I go straight to the surrealism section, because I am teaching twentieth century literature, and I want to say something about this to my students, and I know they need to see these paintings and works.  A little Magritte never hurt anyone.  But eleven year old Christopher, who was named for the patron saint of travelers, does not want a ticket on this train.  He takes one look at a surrealist Picasso work, and says:  “This is not art.”  He says he will go to the lobby and listen to the Cuban band that is playing.  I say, “Well, they were interested in the unconscious and the subconscious and stuff like that.”   He says, “We don’t know about those things.  We never will.  That’s why they are called ‘sub’ and ‘un’.”  He has a point, so I try to make my visit fast.

Then we go outside and walk around.  I had forgotten how the architects had incorporated the trees into the building.  I had forgotten that a lot of artists shamelessly copied Mark Rothko.  I had forgotten how green the grass was at the Menil, and how they had put geometric troughs into the grass to catch the water in fantastic shapes, art from the ground up, working with nature.

I had forgotten how fantastic the trees are at this museum.

Huge trees, with long tentacles of boughs stretching to surreal lengths outward, gnarled limbo bars daring to go so low as to almost touch the ground, but staying suspended anyway.  Unreal, unnaturally low to the ground.  Beautiful.  Trees so huge that they had to be hundreds of years old, some newer, but still old, juxtaposed with sculpture throughout the grounds.  Christopher and I cannot stop looking, it is overcast, the day is gray, we love it, we are happy, these trees are amazing.  We want to live in the tree covered bungalows that surround the museum, we agree those people are so lucky.  They have their own museum of trees in the big city–what a wonderful trick to pull off.  We walk to the Rothko Chapel, go inside, and it seems to me that the Rothkos on the wall are very plain black canvases with just a little hint of other colors so that people are not distracted from the trees.  I love this feeling: how indulgent of Rothko. ImageIt makes perfect sense.  Don’t upstage the trees, for heaven’s sake.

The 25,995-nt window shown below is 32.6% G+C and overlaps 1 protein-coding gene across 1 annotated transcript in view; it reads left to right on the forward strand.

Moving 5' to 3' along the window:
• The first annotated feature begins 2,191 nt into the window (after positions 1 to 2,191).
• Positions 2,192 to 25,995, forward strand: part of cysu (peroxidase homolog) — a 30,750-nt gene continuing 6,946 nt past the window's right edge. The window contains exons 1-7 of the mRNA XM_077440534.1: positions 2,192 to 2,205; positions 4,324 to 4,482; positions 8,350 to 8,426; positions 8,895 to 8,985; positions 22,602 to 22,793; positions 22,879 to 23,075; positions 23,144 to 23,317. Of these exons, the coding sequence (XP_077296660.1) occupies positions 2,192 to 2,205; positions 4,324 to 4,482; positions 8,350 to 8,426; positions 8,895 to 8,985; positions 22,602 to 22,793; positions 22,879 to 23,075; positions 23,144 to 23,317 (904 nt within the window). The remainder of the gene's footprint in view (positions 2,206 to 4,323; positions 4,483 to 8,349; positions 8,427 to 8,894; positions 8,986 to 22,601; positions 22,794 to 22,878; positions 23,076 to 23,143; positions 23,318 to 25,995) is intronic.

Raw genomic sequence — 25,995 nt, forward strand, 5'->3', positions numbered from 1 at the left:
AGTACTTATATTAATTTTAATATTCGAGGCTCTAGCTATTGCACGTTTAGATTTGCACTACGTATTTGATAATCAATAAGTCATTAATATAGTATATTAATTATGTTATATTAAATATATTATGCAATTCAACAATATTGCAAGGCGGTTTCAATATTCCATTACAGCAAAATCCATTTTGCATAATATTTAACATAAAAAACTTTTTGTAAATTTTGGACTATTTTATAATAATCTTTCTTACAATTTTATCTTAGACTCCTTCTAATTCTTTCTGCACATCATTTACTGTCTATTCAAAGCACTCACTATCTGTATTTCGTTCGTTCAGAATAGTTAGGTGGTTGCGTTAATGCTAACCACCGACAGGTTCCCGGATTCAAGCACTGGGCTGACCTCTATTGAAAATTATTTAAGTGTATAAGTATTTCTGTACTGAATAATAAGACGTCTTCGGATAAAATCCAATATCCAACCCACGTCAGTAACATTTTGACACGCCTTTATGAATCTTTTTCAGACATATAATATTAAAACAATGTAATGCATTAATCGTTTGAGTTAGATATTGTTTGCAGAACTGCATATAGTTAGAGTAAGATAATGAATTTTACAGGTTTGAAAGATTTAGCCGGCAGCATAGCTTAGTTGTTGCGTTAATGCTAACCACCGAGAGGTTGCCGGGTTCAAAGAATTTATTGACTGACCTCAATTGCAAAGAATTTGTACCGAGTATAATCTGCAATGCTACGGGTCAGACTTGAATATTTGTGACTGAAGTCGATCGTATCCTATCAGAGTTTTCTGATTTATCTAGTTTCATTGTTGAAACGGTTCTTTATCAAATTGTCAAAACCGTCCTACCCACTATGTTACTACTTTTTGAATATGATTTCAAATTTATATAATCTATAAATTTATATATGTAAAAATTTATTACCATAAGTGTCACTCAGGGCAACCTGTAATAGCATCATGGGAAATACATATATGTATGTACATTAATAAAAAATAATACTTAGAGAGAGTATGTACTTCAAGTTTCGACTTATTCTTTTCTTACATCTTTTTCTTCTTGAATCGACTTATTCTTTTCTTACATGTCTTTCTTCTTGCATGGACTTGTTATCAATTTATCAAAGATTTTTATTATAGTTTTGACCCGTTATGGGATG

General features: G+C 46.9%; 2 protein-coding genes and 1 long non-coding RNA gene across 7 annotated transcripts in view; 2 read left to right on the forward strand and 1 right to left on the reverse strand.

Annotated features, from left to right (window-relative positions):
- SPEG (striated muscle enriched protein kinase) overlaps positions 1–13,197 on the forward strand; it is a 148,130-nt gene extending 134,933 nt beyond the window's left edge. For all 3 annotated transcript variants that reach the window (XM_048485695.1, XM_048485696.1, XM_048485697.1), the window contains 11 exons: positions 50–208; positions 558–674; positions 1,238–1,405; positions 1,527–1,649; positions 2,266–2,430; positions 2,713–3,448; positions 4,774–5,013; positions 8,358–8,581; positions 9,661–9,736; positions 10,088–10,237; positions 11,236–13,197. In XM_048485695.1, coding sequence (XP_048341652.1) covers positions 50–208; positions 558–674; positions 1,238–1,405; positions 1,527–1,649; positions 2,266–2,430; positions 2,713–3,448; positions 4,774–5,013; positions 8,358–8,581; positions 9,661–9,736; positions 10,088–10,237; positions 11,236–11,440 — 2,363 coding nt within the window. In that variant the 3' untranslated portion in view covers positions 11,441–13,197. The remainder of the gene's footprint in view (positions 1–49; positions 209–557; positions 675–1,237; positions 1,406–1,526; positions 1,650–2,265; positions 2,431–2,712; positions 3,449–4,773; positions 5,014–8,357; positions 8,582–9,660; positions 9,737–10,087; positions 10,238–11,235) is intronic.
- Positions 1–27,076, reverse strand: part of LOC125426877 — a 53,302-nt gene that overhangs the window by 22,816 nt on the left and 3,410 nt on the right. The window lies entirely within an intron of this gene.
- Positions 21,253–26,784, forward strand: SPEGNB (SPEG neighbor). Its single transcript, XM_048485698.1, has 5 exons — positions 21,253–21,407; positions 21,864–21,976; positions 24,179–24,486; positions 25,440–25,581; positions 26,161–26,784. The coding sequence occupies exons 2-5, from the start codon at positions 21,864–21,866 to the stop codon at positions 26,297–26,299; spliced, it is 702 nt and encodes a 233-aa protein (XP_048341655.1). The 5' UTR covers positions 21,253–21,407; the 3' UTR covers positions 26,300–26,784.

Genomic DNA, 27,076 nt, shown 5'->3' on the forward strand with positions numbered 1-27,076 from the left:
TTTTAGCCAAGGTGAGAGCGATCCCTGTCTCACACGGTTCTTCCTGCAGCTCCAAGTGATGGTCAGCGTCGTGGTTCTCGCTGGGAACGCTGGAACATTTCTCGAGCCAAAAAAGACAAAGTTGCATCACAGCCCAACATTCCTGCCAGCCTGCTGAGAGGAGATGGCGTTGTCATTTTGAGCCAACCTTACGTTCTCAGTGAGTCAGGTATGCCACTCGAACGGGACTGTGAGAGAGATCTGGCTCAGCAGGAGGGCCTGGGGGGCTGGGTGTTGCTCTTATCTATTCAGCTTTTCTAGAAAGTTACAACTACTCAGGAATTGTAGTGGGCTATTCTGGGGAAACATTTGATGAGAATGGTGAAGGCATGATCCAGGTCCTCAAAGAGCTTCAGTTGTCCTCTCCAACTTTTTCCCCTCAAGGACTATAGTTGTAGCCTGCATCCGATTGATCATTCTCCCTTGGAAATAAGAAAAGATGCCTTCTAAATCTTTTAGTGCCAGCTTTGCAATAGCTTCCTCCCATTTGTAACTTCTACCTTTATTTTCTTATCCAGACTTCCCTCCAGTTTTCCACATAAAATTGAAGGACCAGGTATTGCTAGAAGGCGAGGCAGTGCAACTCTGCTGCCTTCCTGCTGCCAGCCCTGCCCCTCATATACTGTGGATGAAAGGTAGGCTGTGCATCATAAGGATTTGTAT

We walk to the Cy Twombly gallery–he gets his own building–and see the paintings of green and white in nine parts.  Christopher says, “These are all windows. And these are window trees.”  He is right.  All I can think of when I look at these pieces is the greenery of trees, whether I want to or not.  We go to the Menil, we look at trees.  We are in heaven:  we get both inner and outer weather.

11 responses

  1. Beautiful writing. You can feel the pace/pulse of the narrative slow down as the foliage calms your soul.I encourage you to return once a month to the nature preserve and note the changes…I do this on my daily walks through the farm

  2. This is a soothing read. It’s funny that you mention Thoreau because that’s how I have always longed to see nature. Yet, I can never fully appreciate it with my own eyes. I guess I need to try harder. In the meantime, I’m reminded how much I need to read “Walden” again. 🙂

  3. A beautiful essay on nature. It does soothe the soul in a way nothing else can…I will probably drive miles a day just to live in it still….

  4. This is really interesting, Youre a very skilled blogger. I have joined your rss feed and look forward to seeking more of your great post. Also, Ive shared your web site in my social networks